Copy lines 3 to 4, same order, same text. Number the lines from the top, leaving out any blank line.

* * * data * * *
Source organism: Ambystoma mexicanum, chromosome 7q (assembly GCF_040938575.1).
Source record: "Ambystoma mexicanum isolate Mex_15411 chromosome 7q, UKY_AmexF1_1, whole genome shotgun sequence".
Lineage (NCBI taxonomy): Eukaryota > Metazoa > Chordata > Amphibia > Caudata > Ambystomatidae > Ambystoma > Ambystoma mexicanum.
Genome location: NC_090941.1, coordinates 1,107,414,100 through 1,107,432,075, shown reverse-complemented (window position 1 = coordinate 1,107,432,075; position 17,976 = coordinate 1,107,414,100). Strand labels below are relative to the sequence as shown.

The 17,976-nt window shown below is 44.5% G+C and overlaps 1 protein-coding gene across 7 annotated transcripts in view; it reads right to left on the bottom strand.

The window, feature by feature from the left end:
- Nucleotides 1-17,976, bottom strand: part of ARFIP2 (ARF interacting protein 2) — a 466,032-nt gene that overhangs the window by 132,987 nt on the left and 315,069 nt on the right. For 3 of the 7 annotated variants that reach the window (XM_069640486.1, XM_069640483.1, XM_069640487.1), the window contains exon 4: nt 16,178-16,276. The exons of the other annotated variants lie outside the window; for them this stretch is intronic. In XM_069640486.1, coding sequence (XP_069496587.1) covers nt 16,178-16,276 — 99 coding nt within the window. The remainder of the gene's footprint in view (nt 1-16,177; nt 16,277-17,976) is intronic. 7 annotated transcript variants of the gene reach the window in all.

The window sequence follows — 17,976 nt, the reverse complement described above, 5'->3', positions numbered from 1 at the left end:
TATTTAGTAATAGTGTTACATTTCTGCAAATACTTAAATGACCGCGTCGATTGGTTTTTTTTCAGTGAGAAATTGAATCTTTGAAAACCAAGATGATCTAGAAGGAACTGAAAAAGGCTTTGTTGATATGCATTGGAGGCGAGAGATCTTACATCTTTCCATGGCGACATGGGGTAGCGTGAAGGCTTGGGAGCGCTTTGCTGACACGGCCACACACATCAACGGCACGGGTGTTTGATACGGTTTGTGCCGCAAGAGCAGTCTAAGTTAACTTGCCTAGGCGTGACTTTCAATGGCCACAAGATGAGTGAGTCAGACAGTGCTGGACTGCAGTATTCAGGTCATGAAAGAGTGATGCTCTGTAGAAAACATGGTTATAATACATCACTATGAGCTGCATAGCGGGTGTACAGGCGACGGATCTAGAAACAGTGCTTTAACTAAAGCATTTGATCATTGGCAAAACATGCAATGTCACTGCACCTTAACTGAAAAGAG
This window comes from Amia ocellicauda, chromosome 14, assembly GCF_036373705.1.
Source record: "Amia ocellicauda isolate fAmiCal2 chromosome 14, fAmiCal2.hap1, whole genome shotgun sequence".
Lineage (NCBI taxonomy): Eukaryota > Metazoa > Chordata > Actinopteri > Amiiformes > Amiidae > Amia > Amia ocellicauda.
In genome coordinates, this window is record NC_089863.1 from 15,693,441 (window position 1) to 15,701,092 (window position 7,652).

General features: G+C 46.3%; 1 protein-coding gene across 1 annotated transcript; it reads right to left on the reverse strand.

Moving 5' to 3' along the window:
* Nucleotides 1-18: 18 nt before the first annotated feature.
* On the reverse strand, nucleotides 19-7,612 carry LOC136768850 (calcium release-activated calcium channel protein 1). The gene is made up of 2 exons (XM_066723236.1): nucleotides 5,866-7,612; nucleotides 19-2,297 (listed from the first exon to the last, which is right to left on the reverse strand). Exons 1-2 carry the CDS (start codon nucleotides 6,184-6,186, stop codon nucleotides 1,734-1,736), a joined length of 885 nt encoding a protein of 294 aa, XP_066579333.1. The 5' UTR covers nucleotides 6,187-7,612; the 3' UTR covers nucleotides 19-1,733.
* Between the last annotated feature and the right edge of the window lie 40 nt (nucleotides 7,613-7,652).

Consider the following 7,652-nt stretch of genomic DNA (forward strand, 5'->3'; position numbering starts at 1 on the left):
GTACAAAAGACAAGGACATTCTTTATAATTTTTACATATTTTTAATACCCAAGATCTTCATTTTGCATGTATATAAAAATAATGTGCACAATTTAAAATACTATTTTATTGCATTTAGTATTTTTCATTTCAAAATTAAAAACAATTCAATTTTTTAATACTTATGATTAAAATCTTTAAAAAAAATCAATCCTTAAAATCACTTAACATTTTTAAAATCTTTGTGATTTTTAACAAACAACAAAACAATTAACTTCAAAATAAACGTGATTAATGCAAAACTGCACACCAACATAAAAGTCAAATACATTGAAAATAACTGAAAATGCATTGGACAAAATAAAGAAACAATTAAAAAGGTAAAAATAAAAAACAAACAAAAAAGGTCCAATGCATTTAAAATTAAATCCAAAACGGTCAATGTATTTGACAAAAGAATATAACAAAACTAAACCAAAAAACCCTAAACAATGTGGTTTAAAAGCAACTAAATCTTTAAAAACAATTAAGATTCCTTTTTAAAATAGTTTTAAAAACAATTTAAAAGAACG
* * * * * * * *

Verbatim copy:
Lineage (NCBI taxonomy): Eukaryota > Metazoa > Chordata > Amphibia > Caudata > Ambystomatidae > Ambystoma > Ambystoma mexicanum.
Genome location: NC_090941.1, coordinates 1,107,414,100 through 1,107,432,075, shown reverse-complemented (window position 1 = coordinate 1,107,432,075; position 17,976 = coordinate 1,107,414,100). Strand labels below are relative to the sequence as shown.